More radical influences like the Black Guerrilla Family (BGF) prison gang, the Black Panther Party, the African National Organization (ANO) and the Nation of Islam (NOI) use radical racial rhetoric to recruit members. They preach the myth that the African race is a super race. They encourage a rejection of the white culture and religion that "enslaved" them. They preach a return to their African warrior tribal roots.

However, any African-American who has travelled in Africa can tell you that the majority of those that currently live there have very little "love" for their black American brothers. And long before the Dutch and other European nations began buying slaves, African warrior tribes practiced slavery for many centuries.

A return to the African old religions is also encouraged and taught. This is done despite the fact that historically the African tribes were converted to Islam, not by missionaries, but by the sword. These Muslim nations also practiced slavery and provided a market for the slave trade.

In returning to the African roots, the racist recruiters often teach languages used by these Muslim countries. As a result, you often hear the greeting "As-Salaam Alaikum" (peace be upon you) and the response "Wa-Alaikum Salaam" (and unto you be peace) exchanged between re-educated African Americans.

This version of an Arabic greeting can be found in Malcolm X's autobiography. Catholics might recognize a similar greeting in its Latin form "Dominus vorbiscum" (The Lord be with you) and the response "Et cum spiritu tou" (and with your spirit), or in the Jewish faith the greeting Shalom.

In prison, forms of black slang and African languages are used to code conversations to prevent non-black inmates and staff from understanding the communication. These languages are taught to gang members who carry these back out into the community. They also serve as a racial recruiting tool. One of the favorite forms is the African Swahili tribal dialect.

For a sampling of Swahili terms you may hear in lock-up, view our primer, "A Swahili Dictionary."

Tags: Gang Code, Black Gangs, Prison Gangs


Comments (3)

Displaying 1 - 3 of 3

Robert Lofton @ 1/26/2011 8:50 AM

Yes you will see several different Gangs and disruptive groups using Swahili, one of the biggest movements now is the use of Arabic. Just a reminder there are different dialects of Swahili, so when you are translating a message and it does not make sense, try a different dialect. Moreover, they will still use coded messages in different languages, just to make it difficult for you to decipher.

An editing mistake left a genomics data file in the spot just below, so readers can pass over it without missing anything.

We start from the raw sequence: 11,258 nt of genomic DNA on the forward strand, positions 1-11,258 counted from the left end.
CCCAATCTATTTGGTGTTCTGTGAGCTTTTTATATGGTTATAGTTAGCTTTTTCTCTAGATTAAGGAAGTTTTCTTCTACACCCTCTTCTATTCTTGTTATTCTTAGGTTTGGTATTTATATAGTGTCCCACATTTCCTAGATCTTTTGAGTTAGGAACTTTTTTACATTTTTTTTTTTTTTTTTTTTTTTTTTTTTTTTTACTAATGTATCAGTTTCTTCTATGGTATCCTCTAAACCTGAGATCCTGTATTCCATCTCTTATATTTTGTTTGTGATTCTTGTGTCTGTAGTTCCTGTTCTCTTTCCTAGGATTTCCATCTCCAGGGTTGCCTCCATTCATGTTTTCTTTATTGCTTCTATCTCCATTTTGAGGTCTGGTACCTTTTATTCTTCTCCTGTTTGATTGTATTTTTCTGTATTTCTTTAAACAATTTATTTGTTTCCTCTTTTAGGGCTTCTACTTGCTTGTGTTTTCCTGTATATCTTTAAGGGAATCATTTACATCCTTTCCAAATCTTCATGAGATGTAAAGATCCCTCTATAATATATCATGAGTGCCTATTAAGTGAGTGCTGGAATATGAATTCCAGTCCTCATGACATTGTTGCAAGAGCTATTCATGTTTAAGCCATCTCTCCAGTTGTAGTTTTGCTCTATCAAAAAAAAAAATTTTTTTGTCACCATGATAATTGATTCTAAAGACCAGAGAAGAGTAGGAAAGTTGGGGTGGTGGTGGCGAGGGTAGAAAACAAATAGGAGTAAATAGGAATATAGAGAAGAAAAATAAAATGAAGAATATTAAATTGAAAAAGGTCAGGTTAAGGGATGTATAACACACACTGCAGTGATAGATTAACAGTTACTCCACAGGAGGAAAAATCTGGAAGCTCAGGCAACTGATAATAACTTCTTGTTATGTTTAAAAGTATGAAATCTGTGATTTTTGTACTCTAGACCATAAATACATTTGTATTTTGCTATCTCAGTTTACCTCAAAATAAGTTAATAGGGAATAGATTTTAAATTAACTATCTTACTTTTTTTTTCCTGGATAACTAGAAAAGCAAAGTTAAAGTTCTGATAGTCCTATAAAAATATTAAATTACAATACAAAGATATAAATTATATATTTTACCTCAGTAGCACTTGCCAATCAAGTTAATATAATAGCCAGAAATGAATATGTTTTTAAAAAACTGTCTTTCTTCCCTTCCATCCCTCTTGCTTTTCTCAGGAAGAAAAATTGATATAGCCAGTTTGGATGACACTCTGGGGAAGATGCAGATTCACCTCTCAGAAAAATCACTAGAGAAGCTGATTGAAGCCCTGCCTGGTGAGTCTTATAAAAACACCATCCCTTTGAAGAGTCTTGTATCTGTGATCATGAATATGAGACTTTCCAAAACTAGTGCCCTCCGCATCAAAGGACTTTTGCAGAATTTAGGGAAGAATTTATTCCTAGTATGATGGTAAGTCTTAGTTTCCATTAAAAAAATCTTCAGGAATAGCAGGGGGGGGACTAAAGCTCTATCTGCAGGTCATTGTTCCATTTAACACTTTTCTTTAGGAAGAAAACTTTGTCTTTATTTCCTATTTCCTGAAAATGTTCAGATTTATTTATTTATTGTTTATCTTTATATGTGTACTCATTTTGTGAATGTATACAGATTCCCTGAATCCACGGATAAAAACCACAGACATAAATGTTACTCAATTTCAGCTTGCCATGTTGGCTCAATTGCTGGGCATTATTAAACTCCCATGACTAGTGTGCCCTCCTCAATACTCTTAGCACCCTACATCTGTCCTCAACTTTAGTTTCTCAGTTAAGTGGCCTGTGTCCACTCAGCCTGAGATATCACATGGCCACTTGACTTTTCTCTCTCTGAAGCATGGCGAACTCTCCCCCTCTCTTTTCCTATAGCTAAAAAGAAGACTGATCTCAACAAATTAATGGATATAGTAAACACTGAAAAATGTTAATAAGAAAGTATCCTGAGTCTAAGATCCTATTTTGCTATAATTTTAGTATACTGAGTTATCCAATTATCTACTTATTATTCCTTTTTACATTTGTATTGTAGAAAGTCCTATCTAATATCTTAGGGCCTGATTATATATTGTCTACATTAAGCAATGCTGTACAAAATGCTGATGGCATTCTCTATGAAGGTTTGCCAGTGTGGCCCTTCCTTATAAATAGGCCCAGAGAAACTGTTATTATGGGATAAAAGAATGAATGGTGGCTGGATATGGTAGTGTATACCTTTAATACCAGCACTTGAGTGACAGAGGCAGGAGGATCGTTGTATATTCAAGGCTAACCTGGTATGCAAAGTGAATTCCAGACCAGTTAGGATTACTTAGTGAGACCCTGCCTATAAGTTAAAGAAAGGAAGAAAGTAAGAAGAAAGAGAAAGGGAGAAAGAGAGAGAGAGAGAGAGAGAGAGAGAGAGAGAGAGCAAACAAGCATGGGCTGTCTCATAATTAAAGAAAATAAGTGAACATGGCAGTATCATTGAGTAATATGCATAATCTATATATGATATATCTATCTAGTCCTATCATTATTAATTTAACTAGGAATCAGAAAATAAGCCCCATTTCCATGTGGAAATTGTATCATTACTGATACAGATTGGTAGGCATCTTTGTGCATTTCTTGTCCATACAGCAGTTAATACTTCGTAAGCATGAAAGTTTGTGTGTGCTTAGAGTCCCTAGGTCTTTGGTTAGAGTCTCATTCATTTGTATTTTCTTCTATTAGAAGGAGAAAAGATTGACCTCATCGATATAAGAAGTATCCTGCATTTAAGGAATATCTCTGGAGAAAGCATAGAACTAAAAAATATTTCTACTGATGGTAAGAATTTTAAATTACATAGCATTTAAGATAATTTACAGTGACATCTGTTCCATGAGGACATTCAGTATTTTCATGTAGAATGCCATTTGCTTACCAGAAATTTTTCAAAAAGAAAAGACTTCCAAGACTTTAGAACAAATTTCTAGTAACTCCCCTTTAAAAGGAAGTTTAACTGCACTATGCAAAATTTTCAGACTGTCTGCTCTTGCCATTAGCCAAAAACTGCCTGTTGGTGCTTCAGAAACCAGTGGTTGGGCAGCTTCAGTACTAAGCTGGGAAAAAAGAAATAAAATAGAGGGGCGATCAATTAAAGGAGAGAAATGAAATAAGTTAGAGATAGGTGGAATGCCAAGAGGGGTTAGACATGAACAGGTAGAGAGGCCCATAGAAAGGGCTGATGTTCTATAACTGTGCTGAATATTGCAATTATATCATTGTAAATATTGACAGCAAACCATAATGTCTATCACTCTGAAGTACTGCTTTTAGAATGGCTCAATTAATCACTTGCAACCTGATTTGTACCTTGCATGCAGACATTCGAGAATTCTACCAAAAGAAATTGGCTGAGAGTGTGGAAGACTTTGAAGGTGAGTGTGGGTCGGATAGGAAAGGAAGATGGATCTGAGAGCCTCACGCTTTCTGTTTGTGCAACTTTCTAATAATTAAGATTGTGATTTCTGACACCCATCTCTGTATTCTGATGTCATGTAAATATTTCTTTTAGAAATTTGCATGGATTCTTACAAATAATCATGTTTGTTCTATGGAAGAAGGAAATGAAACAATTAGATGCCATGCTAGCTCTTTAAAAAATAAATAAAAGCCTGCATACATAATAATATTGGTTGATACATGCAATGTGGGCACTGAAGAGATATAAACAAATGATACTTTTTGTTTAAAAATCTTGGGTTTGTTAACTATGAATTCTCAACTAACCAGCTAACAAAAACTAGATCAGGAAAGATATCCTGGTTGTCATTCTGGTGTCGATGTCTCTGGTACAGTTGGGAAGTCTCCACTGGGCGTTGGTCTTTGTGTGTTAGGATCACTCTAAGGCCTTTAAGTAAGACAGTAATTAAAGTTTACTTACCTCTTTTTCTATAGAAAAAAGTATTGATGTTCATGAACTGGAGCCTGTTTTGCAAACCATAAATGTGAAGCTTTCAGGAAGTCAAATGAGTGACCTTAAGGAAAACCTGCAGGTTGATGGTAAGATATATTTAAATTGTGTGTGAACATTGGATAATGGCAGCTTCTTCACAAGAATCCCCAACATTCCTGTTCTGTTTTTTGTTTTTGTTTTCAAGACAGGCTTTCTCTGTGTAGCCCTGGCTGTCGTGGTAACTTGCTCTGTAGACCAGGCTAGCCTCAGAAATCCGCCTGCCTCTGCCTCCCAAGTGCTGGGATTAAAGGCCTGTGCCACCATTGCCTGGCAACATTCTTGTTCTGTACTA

http://www.kamusiproject.org/ is a good site to use as a tool to decipher Swahili.

shine @ 5/3/2012 8:25 PM

wht does it have to be a myth. when ever black ppl try to look at themselves in a positive light and try believe a history other than being a slave it gets hated on. you dont hear black ppl saying your myth of aztec warriors or any other latin history

Scott Niehus @ 12/12/2012 10:53 PM

This is a GREAT article. I want to say thank you to Rich for having authored this, many investigators in the gang suppression community forget in order to truly delve in the gang you follow, you should follow every aspect of their ideology. Swahili is a tool used by the BGF prison gang to not only communicate with gang members openly to avoid staff detection of their messages (because other then a chosen few dedicated gang cops, it's not a language commonly studied in our profession), but using the guise of African unity they influence the Crips, Bloods, 415, etc. bringing them under their umbrella. The same goes for the gang members (BGF included) in the rap industry. I'll give you one prime example to research. Look up the revolutionary rap artist Askari X (self admitted Ansar El Muhammad, non-validated BGF member) and YouTube his video Uhuru Sasa. Thank you again Rich, loved the article. I'm going to share it.